The State's Budget, Part II: Who to Ask

To prepare you to be a better advocate for counties’ interests, this is the second installment in TAC's three-part overview of the state's budget process...

May 06, 2016

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It's Who You Know!

By Paul Emerson, State Financial Analyst and
Rhita Koches, Core Legislative Group Coordinator

To prepare you to be a better advocate for counties’ interests, this is the second installment in TAC's three-part overview of the state's budget process — the 101 on the when, the who and the what: When to ask. Who to contact. What to say.

So, you want to talk to someone about getting a piece of the state budget pie. If you’ve read part one of this series, you now know the timing to make your request, but who do you ask? Knowing who to contact for assistance with issues like indigent defense, mental health and other areas affecting county government is the next step.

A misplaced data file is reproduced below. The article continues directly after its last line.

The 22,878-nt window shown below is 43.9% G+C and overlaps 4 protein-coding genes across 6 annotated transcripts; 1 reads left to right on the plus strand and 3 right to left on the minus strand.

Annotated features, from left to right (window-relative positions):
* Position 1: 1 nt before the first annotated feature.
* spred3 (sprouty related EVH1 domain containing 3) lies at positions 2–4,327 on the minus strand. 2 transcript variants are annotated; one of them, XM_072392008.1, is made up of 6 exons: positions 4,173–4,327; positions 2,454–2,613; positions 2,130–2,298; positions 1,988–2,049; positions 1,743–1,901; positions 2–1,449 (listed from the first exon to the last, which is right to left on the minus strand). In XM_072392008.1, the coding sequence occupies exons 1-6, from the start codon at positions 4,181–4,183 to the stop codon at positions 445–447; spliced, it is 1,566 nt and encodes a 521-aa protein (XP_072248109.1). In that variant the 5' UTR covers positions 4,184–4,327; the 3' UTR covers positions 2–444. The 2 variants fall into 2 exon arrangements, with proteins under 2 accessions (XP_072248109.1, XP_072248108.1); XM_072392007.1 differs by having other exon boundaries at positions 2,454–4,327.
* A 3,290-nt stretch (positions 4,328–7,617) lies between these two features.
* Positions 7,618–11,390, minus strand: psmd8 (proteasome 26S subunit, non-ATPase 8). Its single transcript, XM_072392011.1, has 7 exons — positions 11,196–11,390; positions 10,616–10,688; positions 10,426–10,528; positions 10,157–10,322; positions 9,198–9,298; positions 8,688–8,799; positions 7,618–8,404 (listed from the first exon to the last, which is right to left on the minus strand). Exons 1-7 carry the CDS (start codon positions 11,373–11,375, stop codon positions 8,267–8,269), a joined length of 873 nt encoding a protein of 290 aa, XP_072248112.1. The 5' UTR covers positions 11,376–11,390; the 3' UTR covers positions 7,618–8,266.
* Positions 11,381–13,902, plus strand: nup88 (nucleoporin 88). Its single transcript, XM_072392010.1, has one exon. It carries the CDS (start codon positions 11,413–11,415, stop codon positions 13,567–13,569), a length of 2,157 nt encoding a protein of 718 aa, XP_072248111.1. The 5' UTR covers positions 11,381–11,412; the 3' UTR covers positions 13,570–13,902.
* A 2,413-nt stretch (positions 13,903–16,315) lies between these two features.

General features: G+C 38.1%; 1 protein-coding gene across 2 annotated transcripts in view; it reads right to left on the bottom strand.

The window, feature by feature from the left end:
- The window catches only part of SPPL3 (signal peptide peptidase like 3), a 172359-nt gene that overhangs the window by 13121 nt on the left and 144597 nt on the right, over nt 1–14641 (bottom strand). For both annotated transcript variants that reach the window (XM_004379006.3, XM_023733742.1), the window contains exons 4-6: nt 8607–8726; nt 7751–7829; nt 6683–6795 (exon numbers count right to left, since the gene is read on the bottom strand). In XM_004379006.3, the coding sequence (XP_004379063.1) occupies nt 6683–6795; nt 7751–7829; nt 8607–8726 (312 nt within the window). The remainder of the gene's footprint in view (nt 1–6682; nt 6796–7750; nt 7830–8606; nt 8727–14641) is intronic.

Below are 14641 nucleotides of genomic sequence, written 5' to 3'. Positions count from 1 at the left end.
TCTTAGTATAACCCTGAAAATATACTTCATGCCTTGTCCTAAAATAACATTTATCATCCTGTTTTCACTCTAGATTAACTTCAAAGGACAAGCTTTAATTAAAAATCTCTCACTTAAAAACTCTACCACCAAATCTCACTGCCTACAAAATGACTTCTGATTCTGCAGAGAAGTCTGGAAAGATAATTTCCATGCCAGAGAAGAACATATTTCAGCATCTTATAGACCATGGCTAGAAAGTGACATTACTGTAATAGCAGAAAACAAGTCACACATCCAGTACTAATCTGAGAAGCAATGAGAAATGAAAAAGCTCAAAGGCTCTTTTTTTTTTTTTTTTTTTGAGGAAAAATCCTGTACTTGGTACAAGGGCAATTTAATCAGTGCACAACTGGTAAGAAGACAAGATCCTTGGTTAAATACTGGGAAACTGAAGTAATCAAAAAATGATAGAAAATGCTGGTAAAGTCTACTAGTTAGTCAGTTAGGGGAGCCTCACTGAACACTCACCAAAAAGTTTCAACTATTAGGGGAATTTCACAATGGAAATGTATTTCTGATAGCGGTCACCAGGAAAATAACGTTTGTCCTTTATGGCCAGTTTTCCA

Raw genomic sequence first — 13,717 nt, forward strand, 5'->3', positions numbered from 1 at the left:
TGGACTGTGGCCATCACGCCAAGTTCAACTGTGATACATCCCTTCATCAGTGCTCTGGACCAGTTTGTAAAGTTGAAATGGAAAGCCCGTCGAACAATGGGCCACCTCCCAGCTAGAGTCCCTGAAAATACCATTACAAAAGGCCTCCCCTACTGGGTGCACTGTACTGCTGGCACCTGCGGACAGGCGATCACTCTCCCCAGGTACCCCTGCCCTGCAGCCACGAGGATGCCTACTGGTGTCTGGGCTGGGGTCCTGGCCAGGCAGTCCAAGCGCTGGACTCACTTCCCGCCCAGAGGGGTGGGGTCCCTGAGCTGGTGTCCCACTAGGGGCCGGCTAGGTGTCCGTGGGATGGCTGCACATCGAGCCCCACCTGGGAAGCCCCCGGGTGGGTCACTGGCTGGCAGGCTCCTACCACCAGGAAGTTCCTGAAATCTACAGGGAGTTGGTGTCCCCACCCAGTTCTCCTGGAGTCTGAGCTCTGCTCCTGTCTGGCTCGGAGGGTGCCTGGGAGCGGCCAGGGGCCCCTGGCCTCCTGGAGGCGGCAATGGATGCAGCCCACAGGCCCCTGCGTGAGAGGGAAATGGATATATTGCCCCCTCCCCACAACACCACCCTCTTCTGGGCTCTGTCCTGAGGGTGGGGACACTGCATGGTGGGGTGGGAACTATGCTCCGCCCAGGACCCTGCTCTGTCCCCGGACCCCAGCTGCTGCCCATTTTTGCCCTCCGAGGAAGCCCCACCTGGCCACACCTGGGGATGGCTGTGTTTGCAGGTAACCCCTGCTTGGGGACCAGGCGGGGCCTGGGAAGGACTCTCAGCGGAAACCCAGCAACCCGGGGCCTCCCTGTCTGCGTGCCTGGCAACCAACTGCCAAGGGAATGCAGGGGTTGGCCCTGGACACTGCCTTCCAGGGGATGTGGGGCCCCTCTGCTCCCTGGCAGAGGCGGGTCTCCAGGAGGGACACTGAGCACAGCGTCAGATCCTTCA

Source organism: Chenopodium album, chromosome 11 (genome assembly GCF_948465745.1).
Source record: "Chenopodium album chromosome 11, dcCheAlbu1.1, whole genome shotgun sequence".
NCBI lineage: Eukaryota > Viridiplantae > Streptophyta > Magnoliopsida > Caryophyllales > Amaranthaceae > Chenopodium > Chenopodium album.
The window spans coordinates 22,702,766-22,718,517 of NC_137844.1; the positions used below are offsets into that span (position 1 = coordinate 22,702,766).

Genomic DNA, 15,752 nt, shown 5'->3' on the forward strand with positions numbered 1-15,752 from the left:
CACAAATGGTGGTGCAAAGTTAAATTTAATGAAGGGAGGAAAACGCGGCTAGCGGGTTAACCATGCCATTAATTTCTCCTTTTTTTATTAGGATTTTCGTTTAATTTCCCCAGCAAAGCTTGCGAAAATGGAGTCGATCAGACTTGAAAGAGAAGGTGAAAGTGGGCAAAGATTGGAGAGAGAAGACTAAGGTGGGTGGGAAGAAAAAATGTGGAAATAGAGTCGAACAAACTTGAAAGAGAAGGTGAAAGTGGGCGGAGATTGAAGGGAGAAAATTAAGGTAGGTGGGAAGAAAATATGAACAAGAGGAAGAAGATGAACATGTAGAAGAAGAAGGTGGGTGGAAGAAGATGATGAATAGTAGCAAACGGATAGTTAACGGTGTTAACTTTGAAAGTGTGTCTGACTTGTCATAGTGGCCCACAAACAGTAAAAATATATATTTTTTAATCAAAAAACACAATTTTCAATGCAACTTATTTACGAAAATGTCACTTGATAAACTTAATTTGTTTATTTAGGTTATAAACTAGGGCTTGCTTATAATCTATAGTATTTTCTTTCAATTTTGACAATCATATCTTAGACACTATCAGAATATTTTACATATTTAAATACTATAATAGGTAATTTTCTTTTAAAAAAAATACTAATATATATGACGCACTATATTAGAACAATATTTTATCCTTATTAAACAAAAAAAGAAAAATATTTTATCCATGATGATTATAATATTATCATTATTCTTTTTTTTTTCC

As a follow-up to TAC’s series on the state’s budget process, part two covers a very important aspect of getting your message heard — who to ask — which will largely depend on who you know in the legislative community.
Waiting until January 2017, when the legislative session begins, to forge key contacts and relationships with legislative members and their staff may be too late.

As said in part one, identifying the appropriate contact starts now. Here is a short list of key recommendations.

  • Knowing your local state representative and senator and their staff is a great starting point. Keep your local legislators informed about your request. Talk to them ahead of time and copy them on emails and correspondence. During TAC’s Luncheons with Legislators events across the state, legislators have repeatedly said that documentation is important, but stories sell the point. Rep. John Cyrier (R-Bastrop) told county officials “The best lobbyists are my fellow representatives on the floor.” Share with them what happened back home — in your county, in your county jail, with your county’s budget.  Remember, during the fray on the floor, they talk among themselves.